Allergies Getting Worse? Blame the ‘Pollen Vortex’

Allergies Getting Worse? Blame the ‘Pollen Vortex’

It’s not your imagination: Year after year, pollen counts are rising, resulting in aggravated symptoms for seasonal allergy sufferers — and increasing the likelihood that previously allergy-free older adults may notice symptoms for the first time in their lives.

“We are seeing increased pollen counts with the change in climate,” says Janna Tuck, M.D., an allergist and spokesperson for the American College of Allergy, Asthma & Immunology. Pollen is not only appearing earlier in the season, she says, but it’s sticking around longer, too.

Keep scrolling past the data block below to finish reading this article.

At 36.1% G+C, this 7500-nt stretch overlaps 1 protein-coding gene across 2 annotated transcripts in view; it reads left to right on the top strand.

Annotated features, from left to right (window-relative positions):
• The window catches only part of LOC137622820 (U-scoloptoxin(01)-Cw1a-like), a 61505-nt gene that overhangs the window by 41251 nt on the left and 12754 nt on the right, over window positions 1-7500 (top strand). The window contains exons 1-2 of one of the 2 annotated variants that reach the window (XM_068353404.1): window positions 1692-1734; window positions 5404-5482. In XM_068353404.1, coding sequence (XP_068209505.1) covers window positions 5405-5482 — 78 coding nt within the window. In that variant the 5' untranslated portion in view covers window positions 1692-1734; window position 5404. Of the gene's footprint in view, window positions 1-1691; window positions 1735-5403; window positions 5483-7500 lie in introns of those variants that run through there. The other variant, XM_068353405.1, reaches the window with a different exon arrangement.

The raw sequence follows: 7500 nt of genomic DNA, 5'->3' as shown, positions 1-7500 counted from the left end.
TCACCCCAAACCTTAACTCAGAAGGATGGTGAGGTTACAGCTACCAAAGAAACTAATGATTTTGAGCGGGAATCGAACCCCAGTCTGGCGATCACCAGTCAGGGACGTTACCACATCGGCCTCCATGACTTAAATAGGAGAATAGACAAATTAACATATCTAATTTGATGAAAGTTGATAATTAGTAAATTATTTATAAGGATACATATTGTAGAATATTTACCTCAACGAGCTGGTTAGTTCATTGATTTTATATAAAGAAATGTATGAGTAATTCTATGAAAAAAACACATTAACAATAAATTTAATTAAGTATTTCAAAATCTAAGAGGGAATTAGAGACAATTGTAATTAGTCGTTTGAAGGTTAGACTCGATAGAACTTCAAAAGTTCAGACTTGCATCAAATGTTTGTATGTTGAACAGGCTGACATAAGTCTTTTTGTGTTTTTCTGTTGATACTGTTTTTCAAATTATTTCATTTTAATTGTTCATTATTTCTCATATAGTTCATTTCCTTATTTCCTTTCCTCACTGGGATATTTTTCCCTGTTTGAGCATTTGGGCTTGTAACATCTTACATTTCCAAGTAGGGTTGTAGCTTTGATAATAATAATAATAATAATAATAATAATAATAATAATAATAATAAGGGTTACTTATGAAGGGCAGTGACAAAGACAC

A study published in March in The Lancet Planetary Health found that airborne pollen counts have gone up around the world in recent decades. Analysis of 17 locations across three continents found that the majority have seen an increase in both the amount of pollen and the duration of pollen season over the last 20 years.

That uptick, which can result in what Tuck calls a “pollen vortex,” could mean increased risk for those who are already genetically susceptible to the pollen allergies that plague millions of Americans each spring.

“I see people of both sexes and of all ages presenting with new-onset allergies,” Tuck says. “It’s profoundly confusing to people.”

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